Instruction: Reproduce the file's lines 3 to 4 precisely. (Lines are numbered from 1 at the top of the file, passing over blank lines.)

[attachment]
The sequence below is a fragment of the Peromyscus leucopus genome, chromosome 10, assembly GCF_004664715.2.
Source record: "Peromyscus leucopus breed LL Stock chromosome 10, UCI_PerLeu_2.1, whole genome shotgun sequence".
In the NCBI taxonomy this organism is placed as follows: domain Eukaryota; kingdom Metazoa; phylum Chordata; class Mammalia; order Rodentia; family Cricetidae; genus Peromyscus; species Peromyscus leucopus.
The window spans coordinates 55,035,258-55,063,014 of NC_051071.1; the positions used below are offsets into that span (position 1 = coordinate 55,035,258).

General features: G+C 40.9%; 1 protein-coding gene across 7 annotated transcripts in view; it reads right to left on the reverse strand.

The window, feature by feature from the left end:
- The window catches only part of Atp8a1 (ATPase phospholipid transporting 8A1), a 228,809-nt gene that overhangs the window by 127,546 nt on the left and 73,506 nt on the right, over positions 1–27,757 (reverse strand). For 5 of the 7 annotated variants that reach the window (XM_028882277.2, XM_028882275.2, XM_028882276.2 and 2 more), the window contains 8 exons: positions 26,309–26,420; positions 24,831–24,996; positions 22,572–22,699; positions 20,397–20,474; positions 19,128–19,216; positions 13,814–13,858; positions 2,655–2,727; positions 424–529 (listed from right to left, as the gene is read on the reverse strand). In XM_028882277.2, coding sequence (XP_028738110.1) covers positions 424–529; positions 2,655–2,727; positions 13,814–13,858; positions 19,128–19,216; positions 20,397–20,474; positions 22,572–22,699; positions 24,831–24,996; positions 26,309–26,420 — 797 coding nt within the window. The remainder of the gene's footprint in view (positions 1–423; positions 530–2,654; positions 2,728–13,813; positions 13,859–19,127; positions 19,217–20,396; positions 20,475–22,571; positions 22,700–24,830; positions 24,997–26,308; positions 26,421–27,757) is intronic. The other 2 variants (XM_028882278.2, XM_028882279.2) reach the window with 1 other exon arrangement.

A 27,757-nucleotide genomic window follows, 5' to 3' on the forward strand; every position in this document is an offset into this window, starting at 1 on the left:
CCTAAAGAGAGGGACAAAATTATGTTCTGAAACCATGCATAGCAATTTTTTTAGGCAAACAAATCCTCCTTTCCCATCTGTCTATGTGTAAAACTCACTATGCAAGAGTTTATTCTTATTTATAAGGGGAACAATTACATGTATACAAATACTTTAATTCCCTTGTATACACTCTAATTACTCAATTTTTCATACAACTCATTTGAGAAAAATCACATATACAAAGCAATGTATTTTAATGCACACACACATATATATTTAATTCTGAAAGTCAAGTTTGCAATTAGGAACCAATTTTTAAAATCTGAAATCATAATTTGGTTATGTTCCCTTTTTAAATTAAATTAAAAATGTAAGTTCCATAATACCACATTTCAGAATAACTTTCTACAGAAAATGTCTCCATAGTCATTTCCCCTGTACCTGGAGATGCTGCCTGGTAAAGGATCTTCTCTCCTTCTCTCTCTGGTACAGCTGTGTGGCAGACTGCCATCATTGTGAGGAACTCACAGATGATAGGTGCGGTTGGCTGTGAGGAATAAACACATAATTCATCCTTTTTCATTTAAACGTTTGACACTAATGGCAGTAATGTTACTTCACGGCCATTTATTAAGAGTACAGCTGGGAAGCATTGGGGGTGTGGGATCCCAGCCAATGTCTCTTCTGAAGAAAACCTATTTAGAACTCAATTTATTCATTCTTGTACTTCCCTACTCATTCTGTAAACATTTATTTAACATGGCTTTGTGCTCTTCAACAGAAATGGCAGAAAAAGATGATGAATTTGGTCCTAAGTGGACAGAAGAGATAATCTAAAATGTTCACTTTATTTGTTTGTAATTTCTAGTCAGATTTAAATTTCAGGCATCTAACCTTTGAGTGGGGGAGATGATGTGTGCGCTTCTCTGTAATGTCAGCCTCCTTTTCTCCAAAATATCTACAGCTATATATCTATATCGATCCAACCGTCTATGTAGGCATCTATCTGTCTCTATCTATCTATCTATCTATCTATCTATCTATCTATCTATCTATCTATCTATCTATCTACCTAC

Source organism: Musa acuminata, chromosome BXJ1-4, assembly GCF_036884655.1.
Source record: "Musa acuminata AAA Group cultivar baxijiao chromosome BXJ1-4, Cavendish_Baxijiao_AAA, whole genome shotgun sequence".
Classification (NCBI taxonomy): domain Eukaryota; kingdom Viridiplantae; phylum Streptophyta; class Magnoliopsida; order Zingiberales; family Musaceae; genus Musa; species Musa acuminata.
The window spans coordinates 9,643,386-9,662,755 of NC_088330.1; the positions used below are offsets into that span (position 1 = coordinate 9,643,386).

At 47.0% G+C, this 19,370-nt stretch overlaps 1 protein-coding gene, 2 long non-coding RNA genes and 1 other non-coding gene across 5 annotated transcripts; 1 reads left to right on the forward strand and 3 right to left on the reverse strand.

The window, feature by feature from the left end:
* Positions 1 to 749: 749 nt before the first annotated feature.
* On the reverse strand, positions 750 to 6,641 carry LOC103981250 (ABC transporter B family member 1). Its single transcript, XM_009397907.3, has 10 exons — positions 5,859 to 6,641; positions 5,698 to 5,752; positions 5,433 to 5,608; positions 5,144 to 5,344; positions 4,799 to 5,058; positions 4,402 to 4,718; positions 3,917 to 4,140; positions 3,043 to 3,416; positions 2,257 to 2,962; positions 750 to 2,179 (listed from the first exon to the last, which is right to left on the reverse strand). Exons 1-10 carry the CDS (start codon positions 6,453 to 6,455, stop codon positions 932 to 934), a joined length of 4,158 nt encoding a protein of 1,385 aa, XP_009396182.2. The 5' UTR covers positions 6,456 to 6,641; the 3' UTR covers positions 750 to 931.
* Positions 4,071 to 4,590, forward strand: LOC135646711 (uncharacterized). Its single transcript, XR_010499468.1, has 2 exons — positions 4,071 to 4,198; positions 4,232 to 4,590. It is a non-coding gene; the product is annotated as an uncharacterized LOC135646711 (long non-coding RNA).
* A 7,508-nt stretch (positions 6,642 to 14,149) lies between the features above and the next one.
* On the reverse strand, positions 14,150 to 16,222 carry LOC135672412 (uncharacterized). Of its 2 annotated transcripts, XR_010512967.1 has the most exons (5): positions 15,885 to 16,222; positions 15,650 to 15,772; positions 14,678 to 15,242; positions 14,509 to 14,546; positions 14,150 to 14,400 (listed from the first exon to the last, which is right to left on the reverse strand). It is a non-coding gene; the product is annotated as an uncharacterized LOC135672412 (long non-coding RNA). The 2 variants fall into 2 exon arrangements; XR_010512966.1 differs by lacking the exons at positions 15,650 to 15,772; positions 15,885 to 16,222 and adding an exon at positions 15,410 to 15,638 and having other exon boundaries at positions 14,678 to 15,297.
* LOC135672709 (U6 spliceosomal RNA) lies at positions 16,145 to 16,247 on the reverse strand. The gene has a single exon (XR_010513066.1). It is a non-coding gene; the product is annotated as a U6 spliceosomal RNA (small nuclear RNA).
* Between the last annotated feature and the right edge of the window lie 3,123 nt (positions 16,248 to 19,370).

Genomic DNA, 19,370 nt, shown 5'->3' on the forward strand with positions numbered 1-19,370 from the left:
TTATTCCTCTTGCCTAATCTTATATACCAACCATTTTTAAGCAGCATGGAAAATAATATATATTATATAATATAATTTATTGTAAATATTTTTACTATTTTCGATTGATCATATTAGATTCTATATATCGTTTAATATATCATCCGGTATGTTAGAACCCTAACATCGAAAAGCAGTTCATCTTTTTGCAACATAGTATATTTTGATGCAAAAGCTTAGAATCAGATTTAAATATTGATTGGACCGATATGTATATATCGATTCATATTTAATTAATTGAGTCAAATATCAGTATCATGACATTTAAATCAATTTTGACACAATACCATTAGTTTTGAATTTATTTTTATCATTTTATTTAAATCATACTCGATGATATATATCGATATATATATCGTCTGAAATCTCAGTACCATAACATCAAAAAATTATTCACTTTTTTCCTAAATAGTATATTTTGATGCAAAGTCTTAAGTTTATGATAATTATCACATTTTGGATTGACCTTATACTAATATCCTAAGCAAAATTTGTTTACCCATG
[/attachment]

In the NCBI taxonomy this organism is placed as follows: domain Eukaryota; kingdom Metazoa; phylum Chordata; class Mammalia; order Rodentia; family Cricetidae; genus Peromyscus; species Peromyscus leucopus.
The window spans coordinates 55,035,258-55,063,014 of NC_051071.1; the positions used below are offsets into that span (position 1 = coordinate 55,035,258).